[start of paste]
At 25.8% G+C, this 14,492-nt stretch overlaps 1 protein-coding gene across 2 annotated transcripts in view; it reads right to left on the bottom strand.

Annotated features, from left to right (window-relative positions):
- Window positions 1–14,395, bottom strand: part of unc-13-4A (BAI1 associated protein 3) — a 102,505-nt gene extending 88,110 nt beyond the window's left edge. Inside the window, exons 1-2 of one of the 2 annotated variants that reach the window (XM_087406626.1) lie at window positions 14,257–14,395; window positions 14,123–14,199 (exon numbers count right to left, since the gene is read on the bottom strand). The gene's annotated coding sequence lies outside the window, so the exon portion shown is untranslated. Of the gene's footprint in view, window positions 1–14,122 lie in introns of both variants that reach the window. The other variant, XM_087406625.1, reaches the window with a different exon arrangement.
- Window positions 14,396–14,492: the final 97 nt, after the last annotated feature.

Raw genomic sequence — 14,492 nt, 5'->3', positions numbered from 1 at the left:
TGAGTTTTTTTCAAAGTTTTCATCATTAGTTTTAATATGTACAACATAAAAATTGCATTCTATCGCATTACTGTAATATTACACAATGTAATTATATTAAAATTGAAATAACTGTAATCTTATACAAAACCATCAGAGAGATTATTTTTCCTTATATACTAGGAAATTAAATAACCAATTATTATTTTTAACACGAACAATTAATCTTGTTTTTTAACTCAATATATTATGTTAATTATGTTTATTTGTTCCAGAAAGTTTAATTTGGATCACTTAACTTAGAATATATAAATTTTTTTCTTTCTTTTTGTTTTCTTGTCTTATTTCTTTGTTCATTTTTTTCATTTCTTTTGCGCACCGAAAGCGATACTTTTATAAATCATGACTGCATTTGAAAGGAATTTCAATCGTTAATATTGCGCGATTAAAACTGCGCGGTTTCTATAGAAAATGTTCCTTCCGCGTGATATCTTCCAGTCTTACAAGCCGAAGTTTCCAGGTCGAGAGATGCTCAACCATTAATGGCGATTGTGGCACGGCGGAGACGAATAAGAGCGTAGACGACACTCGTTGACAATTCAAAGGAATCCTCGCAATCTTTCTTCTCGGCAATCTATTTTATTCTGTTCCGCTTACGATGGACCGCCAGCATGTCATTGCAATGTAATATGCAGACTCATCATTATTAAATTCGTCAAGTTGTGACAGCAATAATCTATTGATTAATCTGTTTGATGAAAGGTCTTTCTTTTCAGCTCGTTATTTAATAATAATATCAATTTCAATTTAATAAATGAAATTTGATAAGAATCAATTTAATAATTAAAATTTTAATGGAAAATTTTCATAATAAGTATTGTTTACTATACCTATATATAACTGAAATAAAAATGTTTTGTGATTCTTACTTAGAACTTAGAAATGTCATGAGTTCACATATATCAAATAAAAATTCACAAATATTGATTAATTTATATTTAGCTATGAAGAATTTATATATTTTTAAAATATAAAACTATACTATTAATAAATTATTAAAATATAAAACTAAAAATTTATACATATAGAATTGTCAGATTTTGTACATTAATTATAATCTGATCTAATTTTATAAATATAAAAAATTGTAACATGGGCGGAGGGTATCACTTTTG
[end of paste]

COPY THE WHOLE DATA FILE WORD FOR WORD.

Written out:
At 25.8% G+C, this 14,492-nt stretch overlaps 1 protein-coding gene across 2 annotated transcripts in view; it reads right to left on the bottom strand.

Annotated features, from left to right (window-relative positions):
- Window positions 1–14,395, bottom strand: part of unc-13-4A (BAI1 associated protein 3) — a 102,505-nt gene extending 88,110 nt beyond the window's left edge. Inside the window, exons 1-2 of one of the 2 annotated variants that reach the window (XM_087406626.1) lie at window positions 14,257–14,395; window positions 14,123–14,199 (exon numbers count right to left, since the gene is read on the bottom strand). The gene's annotated coding sequence lies outside the window, so the exon portion shown is untranslated. Of the gene's footprint in view, window positions 1–14,122 lie in introns of both variants that reach the window. The other variant, XM_087406625.1, reaches the window with a different exon arrangement.
- Window positions 14,396–14,492: the final 97 nt, after the last annotated feature.

Raw genomic sequence — 14,492 nt, 5'->3', positions numbered from 1 at the left:
TGAGTTTTTTTCAAAGTTTTCATCATTAGTTTTAATATGTACAACATAAAAATTGCATTCTATCGCATTACTGTAATATTACACAATGTAATTATATTAAAATTGAAATAACTGTAATCTTATACAAAACCATCAGAGAGATTATTTTTCCTTATATACTAGGAAATTAAATAACCAATTATTATTTTTAACACGAACAATTAATCTTGTTTTTTAACTCAATATATTATGTTAATTATGTTTATTTGTTCCAGAAAGTTTAATTTGGATCACTTAACTTAGAATATATAAATTTTTTTCTTTCTTTTTGTTTTCTTGTCTTATTTCTTTGTTCATTTTTTTCATTTCTTTTGCGCACCGAAAGCGATACTTTTATAAATCATGACTGCATTTGAAAGGAATTTCAATCGTTAATATTGCGCGATTAAAACTGCGCGGTTTCTATAGAAAATGTTCCTTCCGCGTGATATCTTCCAGTCTTACAAGCCGAAGTTTCCAGGTCGAGAGATGCTCAACCATTAATGGCGATTGTGGCACGGCGGAGACGAATAAGAGCGTAGACGACACTCGTTGACAATTCAAAGGAATCCTCGCAATCTTTCTTCTCGGCAATCTATTTTATTCTGTTCCGCTTACGATGGACCGCCAGCATGTCATTGCAATGTAATATGCAGACTCATCATTATTAAATTCGTCAAGTTGTGACAGCAATAATCTATTGATTAATCTGTTTGATGAAAGGTCTTTCTTTTCAGCTCGTTATTTAATAATAATATCAATTTCAATTTAATAAATGAAATTTGATAAGAATCAATTTAATAATTAAAATTTTAATGGAAAATTTTCATAATAAGTATTGTTTACTATACCTATATATAACTGAAATAAAAATGTTTTGTGATTCTTACTTAGAACTTAGAAATGTCATGAGTTCACATATATCAAATAAAAATTCACAAATATTGATTAATTTATATTTAGCTATGAAGAATTTATATATTTTTAAAATATAAAACTATACTATTAATAAATTATTAAAATATAAAACTAAAAATTTATACATATAGAATTGTCAGATTTTGTACATTAATTATAATCTGATCTAATTTTATAAATATAAAAAATTGTAACATGGGCGGAGGGTATCACTTTTG